One of the most confusing topics to be discussed in church has nothing to do with the Trinity, or pre vs. post-millennialism, or even anything that remotely resembles theology.
Years ago, the debate was over whether it was OK to copy music for the choir. (It’s not.) In the late 90’s the question of projecting lyrics was the hot button. Today, it’s webcasting and downloading that cause the confusion.
It’s a confusing topic, but the underlying question is pretty simple, and one worth discussing. I believe every church should have a policy, whether formal or informal, indicating their organizational intent to honor the spirit and letter of the law when it comes to copyright.
It is simply the right thing to do. It honors artists. It may not seem like a big deal to copy a CD for your worship team, but it is. I posted a while back about musician and recording artist Dennis Jernigan, who put it this way.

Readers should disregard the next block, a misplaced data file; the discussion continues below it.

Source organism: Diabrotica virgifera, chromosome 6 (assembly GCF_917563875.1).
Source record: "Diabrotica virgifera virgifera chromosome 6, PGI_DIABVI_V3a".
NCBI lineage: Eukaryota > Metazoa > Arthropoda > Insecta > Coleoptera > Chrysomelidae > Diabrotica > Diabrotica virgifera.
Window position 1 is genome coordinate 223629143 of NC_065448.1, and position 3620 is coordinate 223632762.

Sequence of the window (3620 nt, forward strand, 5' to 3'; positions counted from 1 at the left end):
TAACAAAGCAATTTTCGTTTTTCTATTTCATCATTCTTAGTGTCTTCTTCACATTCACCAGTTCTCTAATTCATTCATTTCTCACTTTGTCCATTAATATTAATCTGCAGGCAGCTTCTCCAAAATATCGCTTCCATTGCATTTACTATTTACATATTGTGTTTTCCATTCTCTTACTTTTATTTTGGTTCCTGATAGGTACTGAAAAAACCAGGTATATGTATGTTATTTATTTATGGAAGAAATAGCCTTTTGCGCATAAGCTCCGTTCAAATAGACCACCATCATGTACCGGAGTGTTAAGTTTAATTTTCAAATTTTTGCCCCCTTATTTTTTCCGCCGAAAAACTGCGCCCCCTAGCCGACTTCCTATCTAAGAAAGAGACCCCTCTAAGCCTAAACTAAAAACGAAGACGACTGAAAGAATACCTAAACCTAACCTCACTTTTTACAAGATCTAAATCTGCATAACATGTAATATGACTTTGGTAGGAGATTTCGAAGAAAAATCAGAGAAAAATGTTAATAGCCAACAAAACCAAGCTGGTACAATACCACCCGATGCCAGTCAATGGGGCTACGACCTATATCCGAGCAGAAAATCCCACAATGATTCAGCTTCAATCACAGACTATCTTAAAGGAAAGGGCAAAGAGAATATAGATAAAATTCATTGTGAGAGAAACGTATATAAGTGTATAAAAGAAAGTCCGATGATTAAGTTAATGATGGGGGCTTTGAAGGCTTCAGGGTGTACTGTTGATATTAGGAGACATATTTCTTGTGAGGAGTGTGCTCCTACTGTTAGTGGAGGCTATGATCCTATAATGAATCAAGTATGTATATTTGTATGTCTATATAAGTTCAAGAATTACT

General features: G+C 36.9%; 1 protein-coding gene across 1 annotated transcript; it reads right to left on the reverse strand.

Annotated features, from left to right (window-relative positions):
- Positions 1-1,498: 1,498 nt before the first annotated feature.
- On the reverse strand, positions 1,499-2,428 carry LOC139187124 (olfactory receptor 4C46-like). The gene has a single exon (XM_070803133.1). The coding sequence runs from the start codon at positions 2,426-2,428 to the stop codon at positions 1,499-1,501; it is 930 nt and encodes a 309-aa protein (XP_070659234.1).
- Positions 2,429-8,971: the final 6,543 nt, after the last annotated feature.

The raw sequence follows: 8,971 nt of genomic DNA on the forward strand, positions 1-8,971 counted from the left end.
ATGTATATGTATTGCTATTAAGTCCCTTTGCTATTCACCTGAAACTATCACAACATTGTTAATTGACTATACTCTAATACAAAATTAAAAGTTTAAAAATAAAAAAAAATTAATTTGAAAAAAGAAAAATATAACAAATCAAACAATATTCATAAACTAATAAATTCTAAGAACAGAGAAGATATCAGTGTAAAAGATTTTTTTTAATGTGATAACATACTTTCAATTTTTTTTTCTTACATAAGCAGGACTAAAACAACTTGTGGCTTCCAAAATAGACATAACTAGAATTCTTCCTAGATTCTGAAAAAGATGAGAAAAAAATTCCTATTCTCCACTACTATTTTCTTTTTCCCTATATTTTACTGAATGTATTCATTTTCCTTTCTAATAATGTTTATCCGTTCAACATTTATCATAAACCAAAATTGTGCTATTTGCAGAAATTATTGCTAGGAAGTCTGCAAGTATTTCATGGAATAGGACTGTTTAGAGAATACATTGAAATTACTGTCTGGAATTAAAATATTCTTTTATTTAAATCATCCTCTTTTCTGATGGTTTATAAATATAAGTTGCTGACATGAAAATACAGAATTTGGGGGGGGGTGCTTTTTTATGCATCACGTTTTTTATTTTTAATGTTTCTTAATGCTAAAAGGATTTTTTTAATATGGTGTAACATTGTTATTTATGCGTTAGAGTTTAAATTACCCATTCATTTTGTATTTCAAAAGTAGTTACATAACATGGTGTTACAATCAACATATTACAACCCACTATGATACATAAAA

“I hope you understand how hurtful and harmful that is for me and my family. If I can even stammer a reply to these people offering insights into how making unauthorized copies of my CDs affects my ability to provide for my family, the retort is too often, ‘God gave you the music freely. You should be willing to give it away freely.’”
So, if we can all agree that honoring copyright is the right thing to do, how do we go about it?
Fortunately there are some easily accessible, affordable, and easy to use tools that make the process a lot simpler!
Read more on that at Church Tech Matters this morning!